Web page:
Springs are where groundwater becomes surface water, acting as openings where subsurface water can discharge onto the ground or directly into other water bodies. They can also be considered the consequence of an overflowing aquifer. As a result, springs often serve as headwaters to streams. Related to springs are seeps – or springs with no perceptible current – and wells – or drilled holes meant to simulate a spring to bring water to the surface.
In volcanic areas or those with folded rocks, thermal springs occur, in which the water’s temperature is much higher than that of the surrounding air. Some even occur on the ocean floor. Geysers are more visible examples of thermal – or “hot” – springs. Warmer springs in dryer areas tend to contain more minerals than their counterparts.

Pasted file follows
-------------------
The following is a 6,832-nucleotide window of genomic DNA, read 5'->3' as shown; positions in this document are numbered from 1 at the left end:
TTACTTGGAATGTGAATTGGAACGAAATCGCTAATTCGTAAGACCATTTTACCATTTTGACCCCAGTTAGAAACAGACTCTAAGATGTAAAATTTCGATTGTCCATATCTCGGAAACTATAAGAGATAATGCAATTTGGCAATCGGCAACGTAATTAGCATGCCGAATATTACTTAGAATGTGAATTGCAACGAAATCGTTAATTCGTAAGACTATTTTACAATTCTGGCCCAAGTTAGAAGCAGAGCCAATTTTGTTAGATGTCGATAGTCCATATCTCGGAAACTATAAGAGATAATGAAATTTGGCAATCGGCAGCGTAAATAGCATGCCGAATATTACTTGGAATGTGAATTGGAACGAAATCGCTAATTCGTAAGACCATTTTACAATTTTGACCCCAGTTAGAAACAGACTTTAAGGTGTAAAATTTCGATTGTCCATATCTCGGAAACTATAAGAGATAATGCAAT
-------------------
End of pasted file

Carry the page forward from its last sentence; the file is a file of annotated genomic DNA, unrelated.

Hot springs, with their enormous temperatures, minerals and sulfur, host some unique and rare species. They must be “thermophiles” – derived from Greek and meaning “heat-loving” – to adapt to the sometimes boiling temperatures (or hotter) pumped from beneath the surface. These species are also acidophiles, tolerating the strong acids which evolve from the sulfur. Hot springs often produce “sinter,” which are fine particles of silica that form spikes and small terraces. These formations make ideal habitats for microorganisms.
Hot springs are located throughout northern California, the Wine Country, mid-state, eastern California and southern California.
Water is able to eventually emerge to the surface as a spring due to carbonic acid in rain eroding through dolomite and limestone – soft stones that easily yield tunnels for travel. This process can take only a few years or thousands to occur.